Mindfulness can help you recognize these newfound sensitivities to food, and respond in an appropriate manner by avoiding what no longer suits your healthier body. What you can eat while fasting will change as you change.
If you’re eating balanced, nutritious meals that keep you feeling full and full of energy, you’re more likely to stay with your intermittent fasting plan for longer, and you’re more likely to lose weight.
Emphasizing proteins and healthy fats will keep you satiated longer, while a variety of vegetables will offer you all the nutrients your body needs, with no need to rely on supplements.
For best results, include the following in your diet while on an intermittent fasting plan:
- Healthy proteins include grass-fed organic meats such as beef and bison, organic pork, free-range chicken and wild-caught fish.
- Healthy fats include extra virgin olive oils, avocado and coconut oils, avocados, grass-fed butter and a variety of nuts.
- Cruciferous vegetables, such as broccoli, cauliflower and Brussel sprouts are low-glycemic, yet high in fiber and will keep you feeling satiated. Equally good for you are dark leafy greens such as kale, spinach and arugula.
- Eat a variety of berries and fruits in their natural, whole food form. Avoid juices and shakes which pack far more sugar into a single serving than eating whole fruit in its natural form.
Drink plenty of water during both your fasting window and your eating window. It’s easier than you think to confuse dehydration with hunger, and a state of thirst can cause us to reach for excess calories in the form of sugary drinks. Conversely, staying hydrated during and between meals can prevent you from overeating.
Foods to Avoid While Fasting
What to eat while fasting is largely about what not to eat. Certain foods will induce cravings, make you hungrier and trigger the tendency to overeat. While mindfulness can be applied to avoid these outcomes, it’s far smarter and less stressful to avoid these triggering foods altogether.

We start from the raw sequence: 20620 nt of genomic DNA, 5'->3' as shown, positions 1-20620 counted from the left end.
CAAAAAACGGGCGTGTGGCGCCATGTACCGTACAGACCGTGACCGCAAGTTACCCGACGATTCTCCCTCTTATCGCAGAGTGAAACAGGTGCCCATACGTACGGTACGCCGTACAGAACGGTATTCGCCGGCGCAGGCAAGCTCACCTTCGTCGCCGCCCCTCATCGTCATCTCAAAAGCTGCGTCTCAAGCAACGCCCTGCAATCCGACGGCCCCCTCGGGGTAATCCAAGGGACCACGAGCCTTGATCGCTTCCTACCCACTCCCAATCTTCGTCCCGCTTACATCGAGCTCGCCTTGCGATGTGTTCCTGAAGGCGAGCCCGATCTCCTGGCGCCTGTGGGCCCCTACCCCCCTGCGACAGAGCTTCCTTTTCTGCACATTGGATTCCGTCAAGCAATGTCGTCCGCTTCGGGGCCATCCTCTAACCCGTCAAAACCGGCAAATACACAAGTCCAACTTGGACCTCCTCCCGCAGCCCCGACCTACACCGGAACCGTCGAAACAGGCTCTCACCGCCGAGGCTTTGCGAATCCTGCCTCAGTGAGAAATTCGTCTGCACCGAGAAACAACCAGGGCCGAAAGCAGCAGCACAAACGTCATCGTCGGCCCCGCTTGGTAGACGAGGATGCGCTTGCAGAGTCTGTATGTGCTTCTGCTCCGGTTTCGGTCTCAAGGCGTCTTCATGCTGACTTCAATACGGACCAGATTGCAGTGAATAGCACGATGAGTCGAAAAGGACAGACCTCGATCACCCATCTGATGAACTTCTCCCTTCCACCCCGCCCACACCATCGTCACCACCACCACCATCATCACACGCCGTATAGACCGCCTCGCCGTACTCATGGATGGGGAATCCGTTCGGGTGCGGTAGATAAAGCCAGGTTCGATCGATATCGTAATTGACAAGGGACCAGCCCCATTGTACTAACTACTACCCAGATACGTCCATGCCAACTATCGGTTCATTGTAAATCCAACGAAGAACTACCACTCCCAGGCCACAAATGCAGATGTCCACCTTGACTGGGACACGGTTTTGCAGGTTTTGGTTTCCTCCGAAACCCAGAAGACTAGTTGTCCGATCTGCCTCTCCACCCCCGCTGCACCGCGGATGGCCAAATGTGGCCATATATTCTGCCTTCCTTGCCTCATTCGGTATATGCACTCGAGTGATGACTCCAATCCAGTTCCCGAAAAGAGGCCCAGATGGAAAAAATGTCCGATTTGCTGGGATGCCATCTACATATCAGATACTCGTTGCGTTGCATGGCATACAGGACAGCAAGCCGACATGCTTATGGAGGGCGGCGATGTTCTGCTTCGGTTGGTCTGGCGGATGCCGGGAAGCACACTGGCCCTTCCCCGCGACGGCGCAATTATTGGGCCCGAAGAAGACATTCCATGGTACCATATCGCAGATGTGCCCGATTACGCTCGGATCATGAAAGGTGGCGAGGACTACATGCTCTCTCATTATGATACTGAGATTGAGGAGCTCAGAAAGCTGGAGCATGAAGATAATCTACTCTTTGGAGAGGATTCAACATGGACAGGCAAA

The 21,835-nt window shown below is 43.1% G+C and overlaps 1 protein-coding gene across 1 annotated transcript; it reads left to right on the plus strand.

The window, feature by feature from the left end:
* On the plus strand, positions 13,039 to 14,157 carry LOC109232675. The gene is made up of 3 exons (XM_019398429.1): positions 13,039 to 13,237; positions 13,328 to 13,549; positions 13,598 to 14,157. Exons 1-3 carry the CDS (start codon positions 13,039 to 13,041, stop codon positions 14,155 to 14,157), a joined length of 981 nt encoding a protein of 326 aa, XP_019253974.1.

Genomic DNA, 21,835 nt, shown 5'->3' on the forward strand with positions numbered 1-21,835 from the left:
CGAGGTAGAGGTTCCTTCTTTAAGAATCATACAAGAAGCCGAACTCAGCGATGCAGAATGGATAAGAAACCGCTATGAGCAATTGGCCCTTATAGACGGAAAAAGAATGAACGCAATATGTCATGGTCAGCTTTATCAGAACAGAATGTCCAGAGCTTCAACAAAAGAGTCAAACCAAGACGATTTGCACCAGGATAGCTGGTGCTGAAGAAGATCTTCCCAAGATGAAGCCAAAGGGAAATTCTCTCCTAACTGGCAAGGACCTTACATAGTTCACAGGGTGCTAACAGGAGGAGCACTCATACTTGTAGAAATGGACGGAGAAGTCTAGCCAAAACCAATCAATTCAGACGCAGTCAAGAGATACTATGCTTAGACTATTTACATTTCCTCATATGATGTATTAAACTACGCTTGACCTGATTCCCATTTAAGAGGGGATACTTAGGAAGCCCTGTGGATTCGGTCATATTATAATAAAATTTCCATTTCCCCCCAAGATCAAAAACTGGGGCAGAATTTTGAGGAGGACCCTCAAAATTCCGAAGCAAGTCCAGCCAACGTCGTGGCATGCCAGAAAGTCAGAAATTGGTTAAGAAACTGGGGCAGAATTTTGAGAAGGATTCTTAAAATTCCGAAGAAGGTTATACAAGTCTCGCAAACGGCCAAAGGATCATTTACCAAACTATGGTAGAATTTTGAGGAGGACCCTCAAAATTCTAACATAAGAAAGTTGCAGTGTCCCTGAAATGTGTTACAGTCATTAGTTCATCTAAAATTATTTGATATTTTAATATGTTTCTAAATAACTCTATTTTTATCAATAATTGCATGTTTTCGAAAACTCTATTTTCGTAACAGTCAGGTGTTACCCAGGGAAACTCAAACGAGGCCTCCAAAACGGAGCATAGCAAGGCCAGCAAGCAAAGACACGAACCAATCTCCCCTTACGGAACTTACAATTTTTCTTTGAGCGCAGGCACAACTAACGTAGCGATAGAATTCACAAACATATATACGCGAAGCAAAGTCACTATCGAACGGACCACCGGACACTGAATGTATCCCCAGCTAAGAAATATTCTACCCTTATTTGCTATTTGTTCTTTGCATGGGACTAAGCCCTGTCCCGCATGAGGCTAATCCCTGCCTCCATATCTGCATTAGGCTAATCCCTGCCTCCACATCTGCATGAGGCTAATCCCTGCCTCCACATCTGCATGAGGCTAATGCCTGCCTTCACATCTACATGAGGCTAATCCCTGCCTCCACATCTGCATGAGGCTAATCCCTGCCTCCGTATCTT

Simple carbohydrates and processed, refined grains will cause a spike in blood sugar and insulin response that will leave you feeling hypoglycemic soon afterward, a sensation that the body tries to alleviate by enticing you to eat more. To ensure you get enough fiber, stick to sprouted, whole grains, and complex carbohydrates such as vegetables, legumes and squashes.
Sugary sweets taste good because they cause a dopamine response in the mind that only leads to further cravings once the short-lived chemical reaction subsides. Studies show that fructose intake leads to overeating across other food groups as well, increasing risk of type 2 diabetes. In stressful situations, willpower is even less likely to be useful, which is why abstaining from desserts, candies and sugary carbohydrates may be your best bet.
While fast food is convenient, it’s full of unhealthy additives designed by teams of food scientists to keep you addicted. Trans fats, present in most processed and fast foods, increase the risk of cardiovascular disease and high cholesterol. High sodium, aka too much salt, may lead to increased blood pressure, heart disease, osteoporosis or kidney failure.
What can you eat while fasting? Take the following items off your list:
- Avoid simple carbohydrates such as corn syrup and high fructose corn syrup, sugar, processed fruit juices, sodas, refined breads and other refined grains.
- Avoid candies, sweets, pastries, sugary muffins and high sugar desserts, especially if they are unbalanced, making up the major portion of your meal or snack.
- Avoid fast foods that are high in salt and sugar, and avoid processed foods, sauces and condiments that may include trans fats.
Bottom line? When intermittent fasting, what you eat during the eating window doesn’t differ from what you should be eating to keep healthy at any other time. However, what you choose to eat while fasting will certainly influence the outcome of your intermittent fasting protocol.
Making healthy decisions, avoiding overeating and limiting your snacking is far easier when you’re stress-free and mindful of your actions and intentions. By working on a healthy mind, you’ll find it easier to improve health in the body, and vice versa. Study our Intermittent Fasting guide to learn what to drink while fasting and how to fast properly to avoid mistakes.